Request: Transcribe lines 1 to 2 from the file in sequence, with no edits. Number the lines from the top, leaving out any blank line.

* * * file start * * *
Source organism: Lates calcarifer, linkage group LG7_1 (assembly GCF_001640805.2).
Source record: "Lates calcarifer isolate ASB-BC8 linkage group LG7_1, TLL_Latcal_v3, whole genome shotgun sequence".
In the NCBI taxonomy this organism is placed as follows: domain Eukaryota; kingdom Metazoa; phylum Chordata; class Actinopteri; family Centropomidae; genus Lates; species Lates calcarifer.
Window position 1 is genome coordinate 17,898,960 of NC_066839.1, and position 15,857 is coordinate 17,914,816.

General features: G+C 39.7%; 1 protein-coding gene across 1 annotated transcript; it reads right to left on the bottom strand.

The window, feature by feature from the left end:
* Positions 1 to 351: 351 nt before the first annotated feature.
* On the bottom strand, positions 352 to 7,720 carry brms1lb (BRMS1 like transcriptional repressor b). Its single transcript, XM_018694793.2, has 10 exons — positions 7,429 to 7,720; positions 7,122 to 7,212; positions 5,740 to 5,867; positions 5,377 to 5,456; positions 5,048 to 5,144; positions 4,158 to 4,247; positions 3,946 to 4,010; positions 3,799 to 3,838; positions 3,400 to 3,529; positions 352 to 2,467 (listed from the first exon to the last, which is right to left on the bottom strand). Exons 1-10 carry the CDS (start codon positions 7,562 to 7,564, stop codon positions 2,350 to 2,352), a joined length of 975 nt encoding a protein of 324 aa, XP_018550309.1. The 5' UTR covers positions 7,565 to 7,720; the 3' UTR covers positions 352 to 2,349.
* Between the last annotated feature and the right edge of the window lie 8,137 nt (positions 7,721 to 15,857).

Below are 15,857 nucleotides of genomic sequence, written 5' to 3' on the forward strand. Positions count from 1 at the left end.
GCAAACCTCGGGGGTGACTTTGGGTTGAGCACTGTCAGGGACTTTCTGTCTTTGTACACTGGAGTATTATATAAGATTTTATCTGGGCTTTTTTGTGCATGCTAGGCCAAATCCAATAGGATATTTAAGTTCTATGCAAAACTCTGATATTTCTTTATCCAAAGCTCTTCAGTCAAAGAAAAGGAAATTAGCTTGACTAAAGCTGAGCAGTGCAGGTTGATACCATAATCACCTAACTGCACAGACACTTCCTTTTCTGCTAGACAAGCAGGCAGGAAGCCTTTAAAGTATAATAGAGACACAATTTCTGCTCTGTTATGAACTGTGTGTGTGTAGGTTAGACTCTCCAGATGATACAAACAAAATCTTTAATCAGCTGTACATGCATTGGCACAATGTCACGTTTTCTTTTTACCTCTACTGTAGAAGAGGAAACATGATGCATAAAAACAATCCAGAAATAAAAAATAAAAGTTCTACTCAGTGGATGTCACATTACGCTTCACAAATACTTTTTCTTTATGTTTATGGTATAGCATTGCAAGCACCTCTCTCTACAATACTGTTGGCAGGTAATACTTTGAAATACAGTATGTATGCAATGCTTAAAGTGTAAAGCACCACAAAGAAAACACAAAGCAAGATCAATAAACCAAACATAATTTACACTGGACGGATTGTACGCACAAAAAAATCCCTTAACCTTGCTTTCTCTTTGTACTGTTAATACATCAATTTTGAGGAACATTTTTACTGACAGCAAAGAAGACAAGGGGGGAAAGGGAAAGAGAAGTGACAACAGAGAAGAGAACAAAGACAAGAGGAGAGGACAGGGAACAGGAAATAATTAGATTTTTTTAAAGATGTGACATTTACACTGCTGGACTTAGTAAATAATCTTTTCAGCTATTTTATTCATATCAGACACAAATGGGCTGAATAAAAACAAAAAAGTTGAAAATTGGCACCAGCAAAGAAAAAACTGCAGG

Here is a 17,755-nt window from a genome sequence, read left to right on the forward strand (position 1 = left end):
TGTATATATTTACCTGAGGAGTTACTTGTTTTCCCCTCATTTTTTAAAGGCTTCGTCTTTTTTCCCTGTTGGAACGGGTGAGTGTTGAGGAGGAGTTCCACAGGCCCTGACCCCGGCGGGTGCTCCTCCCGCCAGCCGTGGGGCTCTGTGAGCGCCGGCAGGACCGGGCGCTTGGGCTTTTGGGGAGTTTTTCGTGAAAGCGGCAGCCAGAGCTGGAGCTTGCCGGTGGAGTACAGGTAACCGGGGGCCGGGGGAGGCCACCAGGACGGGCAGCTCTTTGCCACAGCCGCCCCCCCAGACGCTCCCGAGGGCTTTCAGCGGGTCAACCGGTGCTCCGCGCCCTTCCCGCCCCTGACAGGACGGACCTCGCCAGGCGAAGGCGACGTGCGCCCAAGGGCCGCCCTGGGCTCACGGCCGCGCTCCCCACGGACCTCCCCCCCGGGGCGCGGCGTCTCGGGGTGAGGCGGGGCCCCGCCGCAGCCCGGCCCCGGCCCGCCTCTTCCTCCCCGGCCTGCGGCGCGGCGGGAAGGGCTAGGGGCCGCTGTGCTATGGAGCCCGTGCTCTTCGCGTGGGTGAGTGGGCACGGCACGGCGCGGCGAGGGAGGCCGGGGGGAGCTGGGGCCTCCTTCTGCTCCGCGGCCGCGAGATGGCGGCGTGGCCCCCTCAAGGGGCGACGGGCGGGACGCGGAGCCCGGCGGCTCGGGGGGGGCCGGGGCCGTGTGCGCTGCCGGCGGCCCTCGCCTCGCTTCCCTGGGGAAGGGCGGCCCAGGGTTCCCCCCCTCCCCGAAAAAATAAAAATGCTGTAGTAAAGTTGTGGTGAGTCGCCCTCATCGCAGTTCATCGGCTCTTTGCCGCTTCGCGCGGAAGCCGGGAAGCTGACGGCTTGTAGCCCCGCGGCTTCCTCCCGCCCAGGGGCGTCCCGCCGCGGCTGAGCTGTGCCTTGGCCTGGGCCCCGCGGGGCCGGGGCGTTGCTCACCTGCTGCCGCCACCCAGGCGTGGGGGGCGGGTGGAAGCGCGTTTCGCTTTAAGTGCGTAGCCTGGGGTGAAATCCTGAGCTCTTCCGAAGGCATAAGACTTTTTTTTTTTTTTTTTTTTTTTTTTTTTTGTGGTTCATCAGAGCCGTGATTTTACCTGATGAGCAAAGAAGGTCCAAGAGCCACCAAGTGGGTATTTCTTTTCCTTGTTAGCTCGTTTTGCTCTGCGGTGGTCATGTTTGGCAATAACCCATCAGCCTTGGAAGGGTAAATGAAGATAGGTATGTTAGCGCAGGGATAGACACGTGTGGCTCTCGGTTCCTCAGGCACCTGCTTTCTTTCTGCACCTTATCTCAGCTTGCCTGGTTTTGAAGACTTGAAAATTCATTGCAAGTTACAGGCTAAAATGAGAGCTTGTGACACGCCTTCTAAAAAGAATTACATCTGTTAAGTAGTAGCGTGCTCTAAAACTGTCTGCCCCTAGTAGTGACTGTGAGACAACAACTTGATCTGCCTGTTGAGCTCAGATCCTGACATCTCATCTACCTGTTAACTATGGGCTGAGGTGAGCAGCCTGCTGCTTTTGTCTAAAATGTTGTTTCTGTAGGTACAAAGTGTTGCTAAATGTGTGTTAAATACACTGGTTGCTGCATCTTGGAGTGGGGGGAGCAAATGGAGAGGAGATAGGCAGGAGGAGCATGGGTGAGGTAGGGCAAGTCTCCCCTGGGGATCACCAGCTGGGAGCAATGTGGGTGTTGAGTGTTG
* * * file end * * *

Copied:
Source organism: Lates calcarifer, linkage group LG7_1 (assembly GCF_001640805.2).
Source record: "Lates calcarifer isolate ASB-BC8 linkage group LG7_1, TLL_Latcal_v3, whole genome shotgun sequence".